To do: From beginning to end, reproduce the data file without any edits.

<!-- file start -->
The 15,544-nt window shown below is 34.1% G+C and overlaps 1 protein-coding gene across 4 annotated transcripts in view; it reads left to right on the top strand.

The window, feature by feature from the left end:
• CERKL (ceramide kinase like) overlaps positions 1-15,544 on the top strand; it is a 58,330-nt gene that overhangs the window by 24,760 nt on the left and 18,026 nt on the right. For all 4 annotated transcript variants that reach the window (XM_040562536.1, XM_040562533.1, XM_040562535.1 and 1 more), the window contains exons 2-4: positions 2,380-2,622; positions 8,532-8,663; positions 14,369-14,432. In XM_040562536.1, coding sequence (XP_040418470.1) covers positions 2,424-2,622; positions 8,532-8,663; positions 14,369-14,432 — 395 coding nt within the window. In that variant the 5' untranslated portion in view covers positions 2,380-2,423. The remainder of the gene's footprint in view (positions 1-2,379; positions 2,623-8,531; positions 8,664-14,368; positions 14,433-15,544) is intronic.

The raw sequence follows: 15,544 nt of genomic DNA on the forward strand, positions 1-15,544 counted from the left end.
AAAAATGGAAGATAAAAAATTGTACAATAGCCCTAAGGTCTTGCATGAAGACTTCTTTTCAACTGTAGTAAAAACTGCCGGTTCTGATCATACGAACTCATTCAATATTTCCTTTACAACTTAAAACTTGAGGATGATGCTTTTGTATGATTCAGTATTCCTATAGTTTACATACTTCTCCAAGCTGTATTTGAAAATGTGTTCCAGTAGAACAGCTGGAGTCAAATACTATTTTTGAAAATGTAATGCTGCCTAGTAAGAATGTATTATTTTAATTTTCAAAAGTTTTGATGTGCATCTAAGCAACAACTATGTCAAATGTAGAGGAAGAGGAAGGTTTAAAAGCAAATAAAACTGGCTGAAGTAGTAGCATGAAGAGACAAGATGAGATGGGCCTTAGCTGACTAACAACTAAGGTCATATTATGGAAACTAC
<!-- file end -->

The 15,544-nt window shown below is 34.1% G+C and overlaps 1 protein-coding gene across 4 annotated transcripts in view; it reads left to right on the top strand.

The window, feature by feature from the left end:
• CERKL (ceramide kinase like) overlaps positions 1-15,544 on the top strand; it is a 58,330-nt gene that overhangs the window by 24,760 nt on the left and 18,026 nt on the right. For all 4 annotated transcript variants that reach the window (XM_040562536.1, XM_040562533.1, XM_040562535.1 and 1 more), the window contains exons 2-4: positions 2,380-2,622; positions 8,532-8,663; positions 14,369-14,432. In XM_040562536.1, coding sequence (XP_040418470.1) covers positions 2,424-2,622; positions 8,532-8,663; positions 14,369-14,432 — 395 coding nt within the window. In that variant the 5' untranslated portion in view covers positions 2,380-2,423. The remainder of the gene's footprint in view (positions 1-2,379; positions 2,623-8,531; positions 8,664-14,368; positions 14,433-15,544) is intronic.

The raw sequence follows: 15,544 nt of genomic DNA on the forward strand, positions 1-15,544 counted from the left end.
AAAAATGGAAGATAAAAAATTGTACAATAGCCCTAAGGTCTTGCATGAAGACTTCTTTTCAACTGTAGTAAAAACTGCCGGTTCTGATCATACGAACTCATTCAATATTTCCTTTACAACTTAAAACTTGAGGATGATGCTTTTGTATGATTCAGTATTCCTATAGTTTACATACTTCTCCAAGCTGTATTTGAAAATGTGTTCCAGTAGAACAGCTGGAGTCAAATACTATTTTTGAAAATGTAATGCTGCCTAGTAAGAATGTATTATTTTAATTTTCAAAAGTTTTGATGTGCATCTAAGCAACAACTATGTCAAATGTAGAGGAAGAGGAAGGTTTAAAAGCAAATAAAACTGGCTGAAGTAGTAGCATGAAGAGACAAGATGAGATGGGCCTTAGCTGACTAACAACTAAGGTCATATTATGGAAACTAC